About Those Di­vorce Ru­mors...

In Touch (USA) - - Coverstory -

Though In Touch could find only one on­line head­line about a po­ten­tial di­vorce — with no in­for­ma­tion to back it up — from back in March, Chip and Joanna can’t stop deny­ing that they’re split­ting up af­ter 14 years of mar­riage. “Some­one [will] come up to me and say, ‘I hear you and Chip are get­ting a di­vorce. I’m like, ‘Where did you hear [that]?’” Joanna, who told fans not to be “scammed” by the fake news, said on To­day on Sept. 14. Chip re­cently weighed in on Twit­ter, too. When a fan brought up the spec­u­la­tion, he wrote, “Won’t ever hap­pen.”

re­vealed that the Gaines fam­ily at­tends An­ti­och Com­mu­nity Church, an evan­gel­i­cal megachurch whose pas­tor, Jimmy Seib­ert, “takes a hard line against same-sex mar­riage and pro­motes con­vert­ing LGBT peo­ple into be­ing straight.” The Gaine­ses also faced ac­cu­sa­tions that they them­selves were ho­mo­pho­bic be­cause they had never fea­tured a same-sex cou­ple dur­ing the show’s four sea­sons that had aired. HGTV, which has aired Fixer Up­per since 2013, tried to stem the dam­age by is­su­ing a state­ment: “We don’t dis­crim­i­nate against mem­bers of the LGBT com­mu­nity in any of our shows.”

The af­fa­ble, goofy Chip tried to dif­fuse the sit­u­a­tion. In a blog post he wrote on Jan. 2, he ex­pressed alarm over how di­vided hu­man­ity is and said his fam­ily wants to fight for a world where peo­ple can “lov­ingly dis­agree.” “Joanna and I have per­sonal con­vic­tions. One of them is this: We care about you for the sim­ple fact that you are a per­son,” he wrote. “It’s not about what color your skin is, how much money you have in the bank, your po­lit­i­cal af­fil­i­a­tion, sex­ual ori­en­ta­tion, gen­der, na­tion­al­ity or faith.” But Noah Michel­son, the editorial di­rec­tor of Huff Po Voices, claimed Chip was try­ing to have his cake and eat it, too. “They want to be able to ei­ther ac­tively think that gay or queer peo­ple are cor­rupt or un­nat­u­ral or just shouldn’t be al­lowed to get mar­ried and at the same time they don’t want to deal with any of the con­se­quences for that be­lief,” he tells In Touch. “They don’t want to be called out, they don’t want to be boycotted, and they don’t want a PR dis­as­ter.”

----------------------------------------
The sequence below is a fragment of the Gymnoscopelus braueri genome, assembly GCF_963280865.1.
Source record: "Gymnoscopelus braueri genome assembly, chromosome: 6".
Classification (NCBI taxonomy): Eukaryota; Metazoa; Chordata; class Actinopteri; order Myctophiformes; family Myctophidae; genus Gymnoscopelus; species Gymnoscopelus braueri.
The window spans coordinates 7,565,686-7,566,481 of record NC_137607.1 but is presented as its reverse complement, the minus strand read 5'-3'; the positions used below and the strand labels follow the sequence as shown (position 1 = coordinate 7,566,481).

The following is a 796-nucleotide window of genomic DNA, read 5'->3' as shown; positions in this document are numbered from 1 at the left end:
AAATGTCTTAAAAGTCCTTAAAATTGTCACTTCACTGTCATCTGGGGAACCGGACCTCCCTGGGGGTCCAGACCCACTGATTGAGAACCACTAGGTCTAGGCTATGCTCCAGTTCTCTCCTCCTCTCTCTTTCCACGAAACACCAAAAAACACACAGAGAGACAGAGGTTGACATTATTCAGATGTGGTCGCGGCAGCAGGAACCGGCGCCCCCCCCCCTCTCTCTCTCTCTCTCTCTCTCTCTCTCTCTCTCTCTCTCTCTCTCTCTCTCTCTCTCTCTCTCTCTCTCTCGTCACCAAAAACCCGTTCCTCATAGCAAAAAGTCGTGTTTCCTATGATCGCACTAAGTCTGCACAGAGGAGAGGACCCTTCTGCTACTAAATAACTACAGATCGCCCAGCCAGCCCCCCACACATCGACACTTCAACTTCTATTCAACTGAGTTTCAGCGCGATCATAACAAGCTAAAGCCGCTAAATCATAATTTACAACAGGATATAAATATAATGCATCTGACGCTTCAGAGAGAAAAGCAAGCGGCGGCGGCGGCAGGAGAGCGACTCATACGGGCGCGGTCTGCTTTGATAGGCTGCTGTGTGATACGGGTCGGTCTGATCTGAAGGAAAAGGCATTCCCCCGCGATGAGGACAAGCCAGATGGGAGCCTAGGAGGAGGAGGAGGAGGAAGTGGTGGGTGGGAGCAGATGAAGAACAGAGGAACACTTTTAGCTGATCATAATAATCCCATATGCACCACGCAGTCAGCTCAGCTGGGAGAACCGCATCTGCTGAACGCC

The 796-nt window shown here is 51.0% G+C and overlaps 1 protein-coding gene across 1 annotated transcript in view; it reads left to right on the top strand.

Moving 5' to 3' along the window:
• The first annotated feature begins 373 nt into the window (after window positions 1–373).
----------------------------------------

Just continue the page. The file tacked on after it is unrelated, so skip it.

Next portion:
And just like that scan­dal blew over, so will the Tar­get ker­fuf­fle, be­lieves LA brand­ing ex­pert Rob Frankel. “In two to three years, ev­ery­one is go­ing to for­get about” the bath­room de­bate, Frankel tells In Touch. Mean­while, Chip and Joanna will rake in plenty of cash from the Tar­get deal, even if some peo­ple stay away. “Tar­get is one of the top 100 brands in the coun­try,” he con­tin­ues. “You’re not go­ing to do badly if you do a deal with them.” And Car­men Saenz of the In­terWaco LGBTQ Com­mu­nity Group also be­lieves the Gaine­ses made a shrewd move. “The op­ti­mist side of me wants to say, yes, they’ve be­come more open-minded,” she tells In Touch. “The pes­simist side of me wants to say they will do what­ever they need to do to make money.”

With pas­sion­ate voices on both sides of the de­bate, Chip and Joanna could use the con­tro­versy to open another con­ver­sa­tion. “Jo and I feel called to be bridge builders,” Chip said in Jan­uary. “We want to help ini­ti­ate con­ver­sa­tions be­tween peo­ple that don’t think alike.” He reaf­firmed his com­mit­ment to keep an open mind in his Sept. 12 blog post. “With our friends, our fam­ily and with the peo­ple we do busi­ness with,” he wrote, “we are se­ri­ous about con­tin­u­ally find­ing com­mon ground.” ◼

‘‘ We be­lieve we are go­ing to build some­thing re­ally beau­ti­ful [with Tar­get] and that our pos­i­tive im­pact will be far greater now than it would ever be apart” — CHIP

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